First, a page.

My student, Juliette, also impressed the Maryland State Arts Council with her Echphrastic poem that was featured last month on the My Learning Springboard’s website. They want to publish it along with the write-up of my Echphrastic Poetry Workshop in a collection showcasing their poets’ work and students’ poems. The book is currently a “work in progress.”
In the meantime, Juliette is not resting on her laurels. She has gone on to win yet another poetry competition–this one sponsored by the Easton Public Library in Easton, MD. Her poem, “The Vandal” is a wonderful example of the importance of ”word play” in creative writing. Juliette plays with her idea of what “the reader” and “the analyzer” do with poems and figurative language–they are vandals seeking “more/Than the intricate simplicity/Of innocent words.”
By Juliette, Grade 7
The words are taken captive
As the reader tries to see them with more meaning
Than their simple beauty
The reader turns into the horrific vandal
Separating family and friends
As he analyzes, vandalizes
The author never intended the words
To be crowded with similes and symbols,
Or stifled by metaphorical meanings
But the reader cannot fathom
That more than one sentence
Was written with artless joy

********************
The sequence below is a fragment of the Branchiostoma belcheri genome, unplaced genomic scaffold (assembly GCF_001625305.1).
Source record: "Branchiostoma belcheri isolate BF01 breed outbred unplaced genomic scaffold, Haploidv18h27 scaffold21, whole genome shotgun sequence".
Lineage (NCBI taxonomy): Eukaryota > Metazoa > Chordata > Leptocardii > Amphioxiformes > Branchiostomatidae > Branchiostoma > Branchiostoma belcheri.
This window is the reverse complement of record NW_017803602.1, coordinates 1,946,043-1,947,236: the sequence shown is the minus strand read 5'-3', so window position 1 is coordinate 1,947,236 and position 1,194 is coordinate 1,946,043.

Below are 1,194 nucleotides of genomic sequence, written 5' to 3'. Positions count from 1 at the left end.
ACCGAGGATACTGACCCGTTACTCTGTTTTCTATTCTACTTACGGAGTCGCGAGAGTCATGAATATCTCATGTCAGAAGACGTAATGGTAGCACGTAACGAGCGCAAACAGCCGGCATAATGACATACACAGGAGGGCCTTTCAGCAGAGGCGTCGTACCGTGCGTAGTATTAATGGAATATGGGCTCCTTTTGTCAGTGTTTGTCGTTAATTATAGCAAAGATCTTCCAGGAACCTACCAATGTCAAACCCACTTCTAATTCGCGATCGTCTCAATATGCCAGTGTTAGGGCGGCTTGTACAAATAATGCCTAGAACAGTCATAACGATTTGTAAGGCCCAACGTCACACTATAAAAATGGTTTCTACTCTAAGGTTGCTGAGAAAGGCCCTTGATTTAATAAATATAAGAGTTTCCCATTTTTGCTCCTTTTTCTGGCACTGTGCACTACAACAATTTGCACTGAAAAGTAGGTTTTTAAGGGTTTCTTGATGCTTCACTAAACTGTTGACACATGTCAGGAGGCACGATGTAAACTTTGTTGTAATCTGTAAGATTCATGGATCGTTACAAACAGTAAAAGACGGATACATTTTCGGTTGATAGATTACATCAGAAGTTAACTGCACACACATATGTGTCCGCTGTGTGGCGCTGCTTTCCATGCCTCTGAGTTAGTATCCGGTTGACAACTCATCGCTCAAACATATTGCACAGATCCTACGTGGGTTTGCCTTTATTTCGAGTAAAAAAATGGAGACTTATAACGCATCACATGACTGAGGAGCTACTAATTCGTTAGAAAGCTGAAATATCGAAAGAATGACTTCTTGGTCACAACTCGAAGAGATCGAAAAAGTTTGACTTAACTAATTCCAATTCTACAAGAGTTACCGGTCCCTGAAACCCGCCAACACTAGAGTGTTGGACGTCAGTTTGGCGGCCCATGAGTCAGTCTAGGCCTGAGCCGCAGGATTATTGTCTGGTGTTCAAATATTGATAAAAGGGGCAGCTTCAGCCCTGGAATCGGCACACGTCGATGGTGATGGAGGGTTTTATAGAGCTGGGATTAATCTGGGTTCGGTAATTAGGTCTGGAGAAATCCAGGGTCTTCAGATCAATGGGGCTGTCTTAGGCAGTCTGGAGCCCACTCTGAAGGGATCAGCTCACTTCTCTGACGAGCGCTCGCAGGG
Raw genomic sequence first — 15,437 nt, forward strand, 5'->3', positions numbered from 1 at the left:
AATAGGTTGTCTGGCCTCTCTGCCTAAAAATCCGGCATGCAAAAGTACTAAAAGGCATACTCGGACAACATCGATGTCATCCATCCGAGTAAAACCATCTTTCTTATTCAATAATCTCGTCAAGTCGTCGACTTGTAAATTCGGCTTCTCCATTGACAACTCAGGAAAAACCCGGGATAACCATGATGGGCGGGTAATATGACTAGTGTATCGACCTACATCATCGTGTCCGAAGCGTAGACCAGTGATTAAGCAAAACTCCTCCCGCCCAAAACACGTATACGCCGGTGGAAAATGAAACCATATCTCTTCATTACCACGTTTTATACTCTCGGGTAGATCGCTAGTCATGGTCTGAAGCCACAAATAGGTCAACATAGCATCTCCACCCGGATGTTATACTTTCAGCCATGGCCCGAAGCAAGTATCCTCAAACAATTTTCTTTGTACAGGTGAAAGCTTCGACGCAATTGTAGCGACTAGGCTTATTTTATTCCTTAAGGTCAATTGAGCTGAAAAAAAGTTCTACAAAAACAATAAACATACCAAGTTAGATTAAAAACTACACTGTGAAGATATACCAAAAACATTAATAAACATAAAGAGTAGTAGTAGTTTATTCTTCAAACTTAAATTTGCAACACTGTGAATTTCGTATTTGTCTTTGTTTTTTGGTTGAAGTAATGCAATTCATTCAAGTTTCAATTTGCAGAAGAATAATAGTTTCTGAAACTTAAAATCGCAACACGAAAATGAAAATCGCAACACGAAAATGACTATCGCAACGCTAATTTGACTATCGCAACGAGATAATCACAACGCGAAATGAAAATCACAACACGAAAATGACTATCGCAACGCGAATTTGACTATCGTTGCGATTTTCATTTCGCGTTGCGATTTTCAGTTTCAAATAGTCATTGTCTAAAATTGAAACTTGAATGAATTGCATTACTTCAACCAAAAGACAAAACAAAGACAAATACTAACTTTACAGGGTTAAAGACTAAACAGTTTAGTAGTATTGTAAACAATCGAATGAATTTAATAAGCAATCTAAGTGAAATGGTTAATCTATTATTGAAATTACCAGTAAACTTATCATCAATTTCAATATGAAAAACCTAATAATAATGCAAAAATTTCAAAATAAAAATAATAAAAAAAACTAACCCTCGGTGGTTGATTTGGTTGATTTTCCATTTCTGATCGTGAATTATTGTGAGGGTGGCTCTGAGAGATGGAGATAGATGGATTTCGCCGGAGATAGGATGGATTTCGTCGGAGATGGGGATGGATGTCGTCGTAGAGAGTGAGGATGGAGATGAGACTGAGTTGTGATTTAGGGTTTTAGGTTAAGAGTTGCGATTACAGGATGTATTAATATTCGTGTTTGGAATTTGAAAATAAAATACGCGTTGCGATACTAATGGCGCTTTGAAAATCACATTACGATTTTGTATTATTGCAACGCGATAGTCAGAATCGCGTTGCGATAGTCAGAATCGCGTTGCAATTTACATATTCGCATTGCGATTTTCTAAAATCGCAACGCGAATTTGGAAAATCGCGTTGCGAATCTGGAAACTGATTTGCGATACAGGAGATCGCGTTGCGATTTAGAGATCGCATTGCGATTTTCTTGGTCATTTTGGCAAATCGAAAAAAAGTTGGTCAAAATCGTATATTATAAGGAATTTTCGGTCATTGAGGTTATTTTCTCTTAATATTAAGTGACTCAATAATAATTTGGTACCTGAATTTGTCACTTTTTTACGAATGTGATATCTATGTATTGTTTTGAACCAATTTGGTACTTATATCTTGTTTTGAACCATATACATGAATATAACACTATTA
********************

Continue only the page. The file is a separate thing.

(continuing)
Because the reader,
Want to see more
Than the intricate simplicity
Of innocent words.
I often tell my students that poetry is the “bare bones” of good writing because the “play with words” involves the craft of selecting the fewest, yet the most precise words to captivate audiences. Juliette may be doing just that because she was also selected to read an essay that she wrote for the unveiling of the new Frederick Douglass statue in Easton, MD on June 18th, 2011.
At My Learning Springboard, poets and writers help students to explore new and creative styles of writing. We focus on helping students to develop their voice, ideas, sentence fluency, word choice, organization, conventions, and presentation. We help students to express themselves creatively, to use descriptive language, and to become incredible storytellers.